Then morning came and with it a group of men declaring for the children-grown-older-in-power-positions-in-Iran that Iran, led by these incompetent imbeciles, was standing down.
What must that have felt like for the Iranians? And, unlike Canada’s inclusion of a turban-wearing man in their optic a few days later, we went with the truth. It was old, white men, though white-hat-less men, who, not just announced the fight was over, but, in the manner of the announcement itself, clarified that one backwards civilization in specific needs to just, “Stop before you hurt yourself!”
Who could have imagined it? In response to the pinpoint–and I mean precision on a level that is hard to imagine ever being produced with anything other than a scalpel held by a hand that was trained in its use for a decade–in response to the pinpoint killing of a small handful of men bent on orchestrating evil, in response to the pinpoint killing of a small handful of men by remote control aircraft half-way across the accurately mapped globe, in response to this, an Iranian version of a tween on the ground was so afraid (afraid of what? afraid of his own government’s response to him if he’s doesn’t shoot? afraid of America?) that he shoots a fire-and-forget 11 foot missile, itself built by another civilization, at an airliner! What?!
Peace. That’s what.
And manifested by who? The noisy and wily Squad? No. By the unapologetically fair-skinned President of the United States of America. Cowboy as all hell, but hat’s off.
This one is long overdue–not for the reading, but for the writing of it.
I have a step-son now. He was not born in America. He does not know much about the West.
A few days ago he asked me, “Why does everyone talk about World War Two so much?”
I said, “Huh?”
“You just said, ‘World War Two.’ The other day at school my teacher said, ‘World War Two.’ Why is everyone saying ‘World War Two’ so much?”
Yesterday we were in the car for long enough that I finally took the time to answer him.
“Well, what do you know about how many people are in our town?” I began. I quickly and subsequently learned that the boy is not quite a census expert. So I remedied this as best I could. Then I let Siri do the persuading.
“Hey Siri!” I began, to his delight. “How many people died in World War II?”
“Do you see now?” I asked the boy.
He says he does, but he probably doesn’t. That’s the way these things go.
But there’s something I haven’t taught this young man. Well, it’s more accurate to say that there’s something that I haven’t spoken aloud to this young man. In truth, I’ve been teaching him this thing, and nothing but this thing, since he moved in. I breathe this thing. I eat and drink this thing.
This thing: there’s a deeper, more hidden reason everyone talks about World War II. The reason is because we were the Nazis. Humans were the Nazis. Not corporations. Not aliens. Not AI. Not the poor. Not the rich. Not those with guns. Not those without guns. Not the Muslims. Not the Christians. Not the Blacks. Not the Whites. Not the immigrants. Not the healthy. Not the sick. Not Trump. Not Obama. Not the LGBTQ+. Not the Non-Binary. Not Antifa. Not #IMWITHKAP. Not Greta. Not Climate Deniers. Humans were the Nazis.
The reason everyone talks about World War II is because we were the Nazis. And we cannot forgive ourselves.
But worse, we believe that if we teach what happened, if we just talk about what happened, then we believe it will not happen again.
That, of course, is simply not true. To be crystal clear here, George Santayana’s eloquent sounding sentiment, “Those who cannot remember the past are condemned to repeat it,” is dead wrong. He was perniciously wrong.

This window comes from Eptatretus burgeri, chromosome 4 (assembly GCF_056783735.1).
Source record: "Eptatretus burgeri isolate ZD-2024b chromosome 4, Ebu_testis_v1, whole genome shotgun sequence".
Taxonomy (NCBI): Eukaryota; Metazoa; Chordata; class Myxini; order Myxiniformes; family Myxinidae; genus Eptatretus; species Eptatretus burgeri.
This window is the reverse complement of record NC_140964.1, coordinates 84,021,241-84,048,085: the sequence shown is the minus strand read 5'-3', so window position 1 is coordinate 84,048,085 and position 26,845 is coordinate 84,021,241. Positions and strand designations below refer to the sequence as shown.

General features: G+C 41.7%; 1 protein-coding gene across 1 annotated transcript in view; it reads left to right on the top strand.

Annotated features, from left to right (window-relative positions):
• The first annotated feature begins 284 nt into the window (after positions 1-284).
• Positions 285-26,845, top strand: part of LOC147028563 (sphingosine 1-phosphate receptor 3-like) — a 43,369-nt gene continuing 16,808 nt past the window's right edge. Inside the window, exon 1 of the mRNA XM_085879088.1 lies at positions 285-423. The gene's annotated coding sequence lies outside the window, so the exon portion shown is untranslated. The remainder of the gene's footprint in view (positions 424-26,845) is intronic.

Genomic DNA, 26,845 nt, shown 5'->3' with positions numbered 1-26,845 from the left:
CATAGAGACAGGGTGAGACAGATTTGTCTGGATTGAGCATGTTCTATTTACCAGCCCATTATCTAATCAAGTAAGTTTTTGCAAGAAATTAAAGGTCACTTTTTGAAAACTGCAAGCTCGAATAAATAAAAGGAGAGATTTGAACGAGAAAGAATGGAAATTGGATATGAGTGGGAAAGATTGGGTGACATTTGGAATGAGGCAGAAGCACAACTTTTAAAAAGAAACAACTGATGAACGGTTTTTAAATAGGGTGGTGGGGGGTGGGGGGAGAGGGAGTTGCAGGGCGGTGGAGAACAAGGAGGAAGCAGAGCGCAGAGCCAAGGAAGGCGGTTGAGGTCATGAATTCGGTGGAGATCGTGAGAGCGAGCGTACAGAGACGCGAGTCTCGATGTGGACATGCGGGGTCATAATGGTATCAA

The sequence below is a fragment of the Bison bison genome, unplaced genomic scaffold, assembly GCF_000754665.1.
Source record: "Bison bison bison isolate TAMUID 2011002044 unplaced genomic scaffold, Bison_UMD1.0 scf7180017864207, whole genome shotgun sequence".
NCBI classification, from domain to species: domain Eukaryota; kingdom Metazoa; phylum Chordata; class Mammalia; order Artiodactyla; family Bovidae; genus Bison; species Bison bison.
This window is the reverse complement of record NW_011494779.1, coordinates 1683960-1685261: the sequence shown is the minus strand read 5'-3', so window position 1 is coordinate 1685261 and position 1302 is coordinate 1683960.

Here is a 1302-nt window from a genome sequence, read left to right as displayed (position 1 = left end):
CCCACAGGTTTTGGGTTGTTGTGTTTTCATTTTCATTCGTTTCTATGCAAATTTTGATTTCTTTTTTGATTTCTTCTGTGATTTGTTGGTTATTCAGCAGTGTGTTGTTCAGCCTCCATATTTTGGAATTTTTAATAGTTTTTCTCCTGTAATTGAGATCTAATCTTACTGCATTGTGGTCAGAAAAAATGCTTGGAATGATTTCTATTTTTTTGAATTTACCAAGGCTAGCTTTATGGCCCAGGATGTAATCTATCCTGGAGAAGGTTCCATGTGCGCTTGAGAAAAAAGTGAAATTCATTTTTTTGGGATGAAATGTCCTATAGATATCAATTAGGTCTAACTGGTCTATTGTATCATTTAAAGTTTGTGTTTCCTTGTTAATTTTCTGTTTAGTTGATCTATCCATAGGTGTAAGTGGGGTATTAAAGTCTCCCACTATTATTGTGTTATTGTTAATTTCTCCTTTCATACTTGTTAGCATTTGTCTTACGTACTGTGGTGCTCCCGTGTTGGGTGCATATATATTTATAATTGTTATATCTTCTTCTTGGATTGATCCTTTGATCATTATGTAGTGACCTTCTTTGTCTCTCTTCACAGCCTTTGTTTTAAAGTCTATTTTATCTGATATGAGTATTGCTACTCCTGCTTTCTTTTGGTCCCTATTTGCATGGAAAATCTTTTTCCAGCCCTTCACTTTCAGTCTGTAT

So I’m raising my step-son (and H-) with this in mind–constantly. I do nearly everything with one singular goal in mind: teach him to be a man. That is, I teach him to think for himself.
We were the Nazis. But I was not a Nazi. And LORD help me, I will never be a Nazi. Instead, I am a man.
Moreover, I will not let the voices of doubt win when it comes to raising a boy to become a man.
I’m talking now to all of you who think it is cruel to make a child work on handwriting. Cruel to make a child read aloud until they get it right. Cruel to punish a child for disobedience. Cruel to create a standard and hold a child to it. Cruel to keep a child from TV and YouTube. Cruel to teach a child that children do not boss adults. Cruel to have a bedtime schedule. Cruel to make them eat the same meal everyone else at the table is eating. Cruel to make them finish their food entirely–and their milk. Cruel to make them do chores. Cruel to say “no” to a child–every single time they ask for something stupid like more dessert, more time, or any and everything they ever see at the store.
I’m raising a man. I’m not trying to have a friend. And I’m not trying to please you and your gay sensibilities. We were the Nazis! Do you get it? “We” were the Nazis. The only thing that can defeat “We” is “Me.” I won’t join you. And I promise you that my adult children will surely feel a shame second only to the one which comes from awareness of having sinned against their maker, if they find themselves joining the “we” on some distant day.
Enough about me. What about you? What about your sons and daughters? Are they going to come after my children some day?
It’s not a movie. Sure, in the technical sense it is a motion picture, but just now, while at Soopers when I saw the bluray for sale, it hit me. Dunkirk is not a movie. These type of missteps are expected, of course, from the truly creative human, of which Nolan is surely one. But he stepped out of his lane and tried to fool us, rather than just release it at Art House Cinemas or Fine Art Cinemas, the place where it belongs. And that move should cause him to feel some slight twinge of shame. We’re not mindless suckers, Mr. Nolan. We just like stories and are illiterate.